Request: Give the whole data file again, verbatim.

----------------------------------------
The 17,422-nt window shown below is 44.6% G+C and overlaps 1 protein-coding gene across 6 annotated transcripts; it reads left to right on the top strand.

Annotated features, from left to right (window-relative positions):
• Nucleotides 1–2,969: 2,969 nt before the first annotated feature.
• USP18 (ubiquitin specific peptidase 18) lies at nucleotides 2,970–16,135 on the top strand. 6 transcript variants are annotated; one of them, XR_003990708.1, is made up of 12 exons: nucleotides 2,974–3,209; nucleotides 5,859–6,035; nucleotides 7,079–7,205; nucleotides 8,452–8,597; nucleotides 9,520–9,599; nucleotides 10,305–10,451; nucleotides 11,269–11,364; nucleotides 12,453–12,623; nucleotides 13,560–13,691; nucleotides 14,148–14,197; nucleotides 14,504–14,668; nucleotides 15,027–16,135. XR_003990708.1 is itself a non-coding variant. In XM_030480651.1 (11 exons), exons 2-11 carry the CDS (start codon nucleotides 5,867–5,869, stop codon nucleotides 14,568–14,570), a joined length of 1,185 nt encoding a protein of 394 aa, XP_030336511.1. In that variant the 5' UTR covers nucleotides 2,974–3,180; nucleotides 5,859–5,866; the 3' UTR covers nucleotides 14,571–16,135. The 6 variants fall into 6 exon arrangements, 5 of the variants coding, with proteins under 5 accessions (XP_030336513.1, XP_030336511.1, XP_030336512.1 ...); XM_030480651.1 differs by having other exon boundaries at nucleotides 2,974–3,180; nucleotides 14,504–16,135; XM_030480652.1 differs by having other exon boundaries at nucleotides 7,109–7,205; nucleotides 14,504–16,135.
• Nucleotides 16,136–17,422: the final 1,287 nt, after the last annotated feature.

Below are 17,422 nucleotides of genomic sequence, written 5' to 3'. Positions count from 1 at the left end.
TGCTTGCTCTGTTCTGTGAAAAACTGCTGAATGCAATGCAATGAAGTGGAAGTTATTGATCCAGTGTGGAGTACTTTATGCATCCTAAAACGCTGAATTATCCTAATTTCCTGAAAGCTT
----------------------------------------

The 17,422-nt window shown below is 44.6% G+C and overlaps 1 protein-coding gene across 6 annotated transcripts; it reads left to right on the top strand.

Annotated features, from left to right (window-relative positions):
• Nucleotides 1–2,969: 2,969 nt before the first annotated feature.
• USP18 (ubiquitin specific peptidase 18) lies at nucleotides 2,970–16,135 on the top strand. 6 transcript variants are annotated; one of them, XR_003990708.1, is made up of 12 exons: nucleotides 2,974–3,209; nucleotides 5,859–6,035; nucleotides 7,079–7,205; nucleotides 8,452–8,597; nucleotides 9,520–9,599; nucleotides 10,305–10,451; nucleotides 11,269–11,364; nucleotides 12,453–12,623; nucleotides 13,560–13,691; nucleotides 14,148–14,197; nucleotides 14,504–14,668; nucleotides 15,027–16,135. XR_003990708.1 is itself a non-coding variant. In XM_030480651.1 (11 exons), exons 2-11 carry the CDS (start codon nucleotides 5,867–5,869, stop codon nucleotides 14,568–14,570), a joined length of 1,185 nt encoding a protein of 394 aa, XP_030336511.1. In that variant the 5' UTR covers nucleotides 2,974–3,180; nucleotides 5,859–5,866; the 3' UTR covers nucleotides 14,571–16,135. The 6 variants fall into 6 exon arrangements, 5 of the variants coding, with proteins under 5 accessions (XP_030336513.1, XP_030336511.1, XP_030336512.1 ...); XM_030480651.1 differs by having other exon boundaries at nucleotides 2,974–3,180; nucleotides 14,504–16,135; XM_030480652.1 differs by having other exon boundaries at nucleotides 7,109–7,205; nucleotides 14,504–16,135.
• Nucleotides 16,136–17,422: the final 1,287 nt, after the last annotated feature.

Below are 17,422 nucleotides of genomic sequence, written 5' to 3'. Positions count from 1 at the left end.
TGCTTGCTCTGTTCTGTGAAAAACTGCTGAATGCAATGCAATGAAGTGGAAGTTATTGATCCAGTGTGGAGTACTTTATGCATCCTAAAACGCTGAATTATCCTAATTTCCTGAAAGCTT